"Major, the Bidens' younger dog, will undergo some additional training to help him adjust to life in the White House," Jill Biden's press secretary Michael LaRosa told CNN. "The off-site, private training will take place in the Washington, D.C. area, and it is expected to last a few weeks."
Last month, Major had a biting incident with a Secret Service agent that required the victim be seen by the White House medical unit. Shortly afterward, Major, and the Biden's older German shepherd, Champ, were removed from the White House and taken to the Bidens' Wilmington, Delaware, home.
At the time, White House press secretary Jen Psaki said the removal of the dogs from the White House was "planned," due to Jill Biden's travel schedule.
"(Champ and Major) are still getting acclimated and accustomed to their surroundings and new people," said Psaki. "Major was surprised by an unfamiliar person and reacted in a way that resulted in a minor injury to the individual."
Less than three weeks later, CNN reported Major had bitten another White House worker, this time a member of the National Park Service. That incident was confirmed by LaRosa.
"Yes, Major nipped someone on a walk. Out of an abundance of caution, the individual was seen by the White House Medical Unit and then returned to work without injury," said LaRosa.
Major is the first shelter dog to live in the White House. Champ, the Bidens' older dog, has been with the Biden family for more than 10 years -- since December 2008, weeks after Biden became Barack Obama's vice president-elect. Major was adopted in November 2018, months before Biden announced he would run for president in the 2020 election cycle.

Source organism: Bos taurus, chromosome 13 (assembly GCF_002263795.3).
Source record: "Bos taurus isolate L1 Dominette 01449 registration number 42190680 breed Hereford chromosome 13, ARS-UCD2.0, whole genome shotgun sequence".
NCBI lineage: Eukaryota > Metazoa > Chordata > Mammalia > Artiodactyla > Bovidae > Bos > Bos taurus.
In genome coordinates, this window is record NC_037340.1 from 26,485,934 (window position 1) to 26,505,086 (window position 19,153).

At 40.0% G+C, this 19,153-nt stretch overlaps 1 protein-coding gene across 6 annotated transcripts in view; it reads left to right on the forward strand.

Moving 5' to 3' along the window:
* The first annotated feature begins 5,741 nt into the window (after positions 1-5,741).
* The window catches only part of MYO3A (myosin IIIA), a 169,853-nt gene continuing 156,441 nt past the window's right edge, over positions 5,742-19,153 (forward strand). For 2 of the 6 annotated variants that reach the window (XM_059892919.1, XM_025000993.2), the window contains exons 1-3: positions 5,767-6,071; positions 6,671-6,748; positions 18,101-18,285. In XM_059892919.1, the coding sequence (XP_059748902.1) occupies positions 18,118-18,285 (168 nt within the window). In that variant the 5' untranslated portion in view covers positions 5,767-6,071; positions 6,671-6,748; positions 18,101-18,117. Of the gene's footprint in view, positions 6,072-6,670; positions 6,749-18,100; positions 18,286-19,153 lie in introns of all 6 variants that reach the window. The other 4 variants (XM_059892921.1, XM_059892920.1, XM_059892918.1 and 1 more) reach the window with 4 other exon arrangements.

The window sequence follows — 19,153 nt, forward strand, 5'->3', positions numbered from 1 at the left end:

Psaki has said the dogs "will come and go and it will not be uncommon for them to head back to Delaware on occasion as the President and first lady often do as well."
Major is not the first rescue pet in the White House. Before Major there was Yuki, a mixed breed pup abandoned by his owner at a gas station in Texas and rescued by President Lyndon B. Johnson's daughter Luci. Bill Clinton's family cat, Socks, was also a rescue.
In an interview with ABC News after the first incident with Major, who was adopted by the Bidens in 2018 from a Delaware animal shelter, the President called him a "sweet dog."
"Eighty-five percent of the people there love him. He just -- all he does is lick them and wag his tail," Joe Biden said. "But ... I realize some people, understandably, are afraid of dogs to begin with."
The President added: "Major was a rescue pup. Major did not bite someone and penetrate the skin."